Next Article in Journal
Association between Eight Functional Polymorphisms and Haplotypes in the Cholesterol Ester Transfer Protein (CETP) Gene and Dyslipidemia in National Minority Adults in the Far West Region of China
Previous Article in Journal
An Autistic Endophenotype and Testosterone Are Involved in an Atypical Decline in Selective Attention and Visuospatial Processing in Middle-Aged Women
Article Menu

Export Article

Open AccessArticle
Int. J. Environ. Res. Public Health 2015, 12(12), 15967-15978; doi:10.3390/ijerph121215035

Lifestyle Factors and Metabolic Syndrome among Workers: The Role of Interactions between Smoking and Alcohol to Nutrition and Exercise

1
Occupational Health Center, Changhua Christian Hospital, Changhua 500, Taiwan
2
Department of Psychology, Chung-Shan Medical University, Taichung 402, Taiwan
3
Room of Clinical Psychology, Chung-Shan Medical University Hospital, Taichung 402, Taiwan
4
Division of Endocrinology and Metabolism, Changhua Christian Hospital, Changhua 500, Taiwan
5
Department of Occupational Medicine, Changhua Christian Hospital, Changhua 500, Taiwan
6
Department of Leisure Services Management, Chaoyang University of Technology, Taichung 413, Taiwan
These authors contributed equally to this work.
*
Author to whom correspondence should be addressed.
Academic Editor: Paul B. Tchounwou
Received: 11 October 2015 / Revised: 10 December 2015 / Accepted: 11 December 2015 / Published: 16 December 2015
View Full-Text   |   Download PDF [211 KB, uploaded 16 December 2015]

Abstract

This study aimed to investigate (1) relations of smoking and alcohol to metabolic syndrome (MetS) and its components, with nutrition and exercise controlled; and (2) interactions between smoking/alcohol and nutrition/exercise on MetS. This cross-sectional study enrolled 4025 workers. Self-reported lifestyles, anthropometric values, blood pressure (BP), and biochemical determinations were obtained. Among males, smoking significantly increased the risk of low high-density lipoprotein cholesterol (HDL-C), high triglyceride, abdominal obesity (AO), and MetS. Additionally, smoking showed significant interaction effects with nutrition on high BP, AO, and MetS; after further analysis, nutrition did not decrease above-mentioned risks for smokers. However, there was no significant interaction of smoking with exercise on any metabolic parameter. Alcohol increased the risk of AO, but decreased low HDL-C. It also showed an interaction effect with exercise on AO; after further analysis, exercise decreased AO risk for drinkers. Among females, alcohol significantly decreased the risk of high fasting blood glucose, but did not show significant interaction with nutrition/exercise on any metabolic parameter. In conclusion, in males, smoking retained significant associations with MetS and its components, even considering benefits of nutrition; exercise kept predominance on lipid parameters regardless of smoking status. Alcohol showed inconsistencies on metabolic parameters for both genders. View Full-Text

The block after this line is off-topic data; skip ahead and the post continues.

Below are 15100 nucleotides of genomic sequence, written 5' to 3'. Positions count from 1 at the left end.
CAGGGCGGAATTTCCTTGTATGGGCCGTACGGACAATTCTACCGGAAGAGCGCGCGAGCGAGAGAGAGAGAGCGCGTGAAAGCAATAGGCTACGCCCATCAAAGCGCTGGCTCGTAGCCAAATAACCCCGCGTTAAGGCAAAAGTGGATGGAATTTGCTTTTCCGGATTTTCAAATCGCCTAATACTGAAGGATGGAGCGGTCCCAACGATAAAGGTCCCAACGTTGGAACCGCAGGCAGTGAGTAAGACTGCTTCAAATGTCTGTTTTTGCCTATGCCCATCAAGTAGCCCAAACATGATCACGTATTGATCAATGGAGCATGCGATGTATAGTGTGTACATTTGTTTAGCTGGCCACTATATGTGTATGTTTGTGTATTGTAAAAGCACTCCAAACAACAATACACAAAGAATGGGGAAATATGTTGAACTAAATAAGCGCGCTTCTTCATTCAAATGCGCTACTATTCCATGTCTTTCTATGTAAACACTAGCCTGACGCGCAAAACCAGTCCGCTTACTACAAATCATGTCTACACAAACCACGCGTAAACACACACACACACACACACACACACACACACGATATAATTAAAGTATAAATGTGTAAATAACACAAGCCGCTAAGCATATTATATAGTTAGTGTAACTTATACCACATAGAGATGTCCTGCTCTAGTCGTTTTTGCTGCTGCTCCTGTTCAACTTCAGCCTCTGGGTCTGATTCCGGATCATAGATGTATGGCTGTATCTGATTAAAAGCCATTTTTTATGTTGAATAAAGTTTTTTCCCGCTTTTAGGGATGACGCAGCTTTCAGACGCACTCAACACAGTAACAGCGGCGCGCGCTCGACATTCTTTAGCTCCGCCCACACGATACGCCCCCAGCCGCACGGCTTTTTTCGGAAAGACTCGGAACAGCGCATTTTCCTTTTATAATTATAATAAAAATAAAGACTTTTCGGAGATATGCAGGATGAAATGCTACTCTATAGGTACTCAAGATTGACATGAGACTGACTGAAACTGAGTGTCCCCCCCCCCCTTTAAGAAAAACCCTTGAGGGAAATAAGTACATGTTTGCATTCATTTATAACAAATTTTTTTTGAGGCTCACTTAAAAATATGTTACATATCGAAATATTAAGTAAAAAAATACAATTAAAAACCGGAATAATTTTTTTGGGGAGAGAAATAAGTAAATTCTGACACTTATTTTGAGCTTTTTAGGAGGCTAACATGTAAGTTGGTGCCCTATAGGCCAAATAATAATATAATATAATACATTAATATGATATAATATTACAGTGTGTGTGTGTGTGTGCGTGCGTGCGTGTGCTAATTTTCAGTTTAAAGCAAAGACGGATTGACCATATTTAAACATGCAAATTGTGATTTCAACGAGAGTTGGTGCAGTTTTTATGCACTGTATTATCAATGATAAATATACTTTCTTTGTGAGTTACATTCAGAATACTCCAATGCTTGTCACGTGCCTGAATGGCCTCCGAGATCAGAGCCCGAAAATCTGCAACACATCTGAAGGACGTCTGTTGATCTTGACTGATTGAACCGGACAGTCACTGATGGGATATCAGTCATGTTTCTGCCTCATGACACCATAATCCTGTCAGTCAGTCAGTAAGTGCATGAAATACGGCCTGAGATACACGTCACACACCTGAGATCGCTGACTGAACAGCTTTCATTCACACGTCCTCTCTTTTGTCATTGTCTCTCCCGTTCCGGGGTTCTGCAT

Keywords: alcohol; health promotion; metabolic syndrome; nutrition and exercise behaviors; smoking; worker alcohol; health promotion; metabolic syndrome; nutrition and exercise behaviors; smoking; worker
This is an open access article distributed under the Creative Commons Attribution License which permits unrestricted use, distribution, and reproduction in any medium, provided the original work is properly cited. (CC BY 4.0).

Scifeed alert for new publications

Never miss any articles matching your research from any publisher
  • Get alerts for new papers matching your research
  • Find out the new papers from selected authors
  • Updated daily for 49'000+ journals and 6000+ publishers
  • Define your Scifeed now

SciFeed Share & Cite This Article

MDPI and ACS Style

Huang, J.-H.; Li, R.-H.; Huang, S.-L.; Sia, H.-K.; Chen, Y.-L.; Tang, F.-C. Lifestyle Factors and Metabolic Syndrome among Workers: The Role of Interactions between Smoking and Alcohol to Nutrition and Exercise. Int. J. Environ. Res. Public Health 2015, 12, 15967-15978.

Show more citation formats Show less citations formats

Related Articles

Article Metrics

Article Access Statistics

1

Comments

[Return to top]
Int. J. Environ. Res. Public Health EISSN 1660-4601 Published by MDPI AG, Basel, Switzerland RSS E-Mail Table of Contents Alert
Back to Top